Ghulam Hasan Khan who had a very busy Ramadan due to his performances and the illness of his mother said that he will go to Jama Masjid on Eid. He is relieved that his mother, Roma is fine and will, hopefully, be in a position to prepare Korma that their guests really relish.“You can ask me to make any dry-items. I am good with preparing starters. I make chicken lollipops, chicken fry, shammi kebabs, fish tikka and fish fry.’’

 

Roma learnt music in the early 80s from Ustad Hafeez Ahmed Khan of Rampur Sahaswan Gharana. She was active as a singer from 1983 to 2009. It has been a while that she stopped singing in public but her love for cooking continues. She loves preparing Korma and is happy to share the recipe. “Children in our family love Chicken Korma,” she says with a smile.

 

Ghulam adds, “We have a concept of ‘Sunnat’ where it is mandatory for a man to buy traditional wear (Eid ka joda) and bangles for his wife on every Eid-ul-fitr. The festival creates a 360 degree aura. “On this day, children come to seek Eidi. Now, (Prime Minister narendra) Modi ji has made everything cashless. So, PayTm also work and people ask, let’s give Rs 150.’’

 

Shivani says that her husband’s paternal aunt living in Hong Kong sent her Eidi through UPI.’ She says that they always keep chocolates and candies at home to present as Eidi to children. 

 

Talking of traditions in their house, Ghulam says, “In our house, the main focus on food and Zakat (charity). Last year, I went to Saidula Jab masjid close by to read Namaz and do Zakat. This can be done in any mosque. They give you tokens and ask you to fill coupons for Zakat. Then, it is notified that a person by this name has given Zakat of this value and then the mosque gives clothes and food of that value to the poor.’’

 

Recalling her first Eid in the family after marriage, Shivani says that she was familiarized with the Eid feast dishes. “I opted for traditional wear. People from Rampur are very fond of delicacies. They have royal taste. So, perfection is must. My mother-in-law makes Chicken Korma very well.’’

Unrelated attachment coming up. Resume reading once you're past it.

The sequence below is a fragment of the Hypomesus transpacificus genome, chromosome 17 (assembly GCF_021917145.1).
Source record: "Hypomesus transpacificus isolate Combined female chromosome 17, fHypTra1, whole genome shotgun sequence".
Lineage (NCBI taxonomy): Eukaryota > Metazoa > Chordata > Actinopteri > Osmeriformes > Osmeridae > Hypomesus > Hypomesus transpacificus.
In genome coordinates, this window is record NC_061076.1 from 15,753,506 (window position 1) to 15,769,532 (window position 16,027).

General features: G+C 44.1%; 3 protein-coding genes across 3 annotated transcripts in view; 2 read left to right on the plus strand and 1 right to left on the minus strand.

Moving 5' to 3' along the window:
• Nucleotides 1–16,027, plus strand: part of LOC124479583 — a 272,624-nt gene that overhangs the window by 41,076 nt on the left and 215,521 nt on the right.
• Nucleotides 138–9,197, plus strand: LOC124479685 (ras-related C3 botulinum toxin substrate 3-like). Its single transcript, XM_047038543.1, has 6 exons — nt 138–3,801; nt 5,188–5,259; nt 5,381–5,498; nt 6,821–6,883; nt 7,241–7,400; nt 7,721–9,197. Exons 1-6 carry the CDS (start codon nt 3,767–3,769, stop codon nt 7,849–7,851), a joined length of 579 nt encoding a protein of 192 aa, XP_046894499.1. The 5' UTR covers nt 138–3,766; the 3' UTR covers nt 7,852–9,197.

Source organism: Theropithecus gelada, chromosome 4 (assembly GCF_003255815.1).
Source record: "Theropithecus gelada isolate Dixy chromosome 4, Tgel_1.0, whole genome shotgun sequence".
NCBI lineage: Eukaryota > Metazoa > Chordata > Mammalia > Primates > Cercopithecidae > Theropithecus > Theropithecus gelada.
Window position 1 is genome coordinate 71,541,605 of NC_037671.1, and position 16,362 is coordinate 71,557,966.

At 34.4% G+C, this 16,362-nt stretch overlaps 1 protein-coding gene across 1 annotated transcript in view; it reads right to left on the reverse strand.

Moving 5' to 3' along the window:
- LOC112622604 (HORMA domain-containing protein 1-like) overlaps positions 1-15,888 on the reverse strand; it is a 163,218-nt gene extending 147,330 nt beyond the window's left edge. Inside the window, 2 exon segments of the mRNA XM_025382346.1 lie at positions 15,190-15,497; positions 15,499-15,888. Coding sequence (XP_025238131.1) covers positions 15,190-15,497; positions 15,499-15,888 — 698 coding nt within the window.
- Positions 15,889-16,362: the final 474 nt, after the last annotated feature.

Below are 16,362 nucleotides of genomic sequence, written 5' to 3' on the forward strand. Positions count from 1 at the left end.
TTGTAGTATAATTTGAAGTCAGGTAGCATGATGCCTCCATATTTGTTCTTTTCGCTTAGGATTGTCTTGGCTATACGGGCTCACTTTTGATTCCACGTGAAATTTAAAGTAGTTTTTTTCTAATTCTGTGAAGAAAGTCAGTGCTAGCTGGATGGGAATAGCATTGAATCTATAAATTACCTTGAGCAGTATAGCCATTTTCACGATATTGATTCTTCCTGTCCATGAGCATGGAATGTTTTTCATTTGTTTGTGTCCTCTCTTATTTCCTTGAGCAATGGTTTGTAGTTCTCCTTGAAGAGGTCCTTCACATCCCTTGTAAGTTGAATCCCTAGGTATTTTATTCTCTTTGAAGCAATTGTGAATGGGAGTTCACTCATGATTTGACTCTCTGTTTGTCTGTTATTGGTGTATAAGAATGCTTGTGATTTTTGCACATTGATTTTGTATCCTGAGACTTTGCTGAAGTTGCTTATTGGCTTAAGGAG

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Shivani Singh celebrating Holi with her husband 

 

Shivani says that she considers herself blessed to be married into a family that celebrates Hindu festivals of Holi and Diwali with as much enthusiasm as Eid. “I do Diwali pooja and Saraswati Pooja in which my husband and in-laws participate.’’

 

Shivani is very happy that her in-laws make her feel at home by dressing up in festive wear on Diwali. Her husband makes sure that Holi colours are around in the house for them to celebrate. Sometimes, Shivani’s mother also visits them on Eid-ul-Fitr.

 

Roma says, “For me, everybody is equal,.’ her son Ghulam says, “I observe all festivals not by merely greeting my friends on phone or social media platforms but by visiting the homes of friends and relatives. Since my mother is Christian, our relatives visit us on Christmas too.Ghulam says that visiting loved ones on festivals is good for lasting relationships.’’ Yeh kuch din asise hain jo Khuda ne hume diye hain. (Festivals are God gifted).

 

Shivani is of the view that each religion has its own unique appeal. She and her husband often go with their students to different religious places. ” Recently, we went with four students to Bangla Sahib Gurdwara in Delhi. We derived as much spiritual solace in the Gurdwara as we would in any other place of worship.”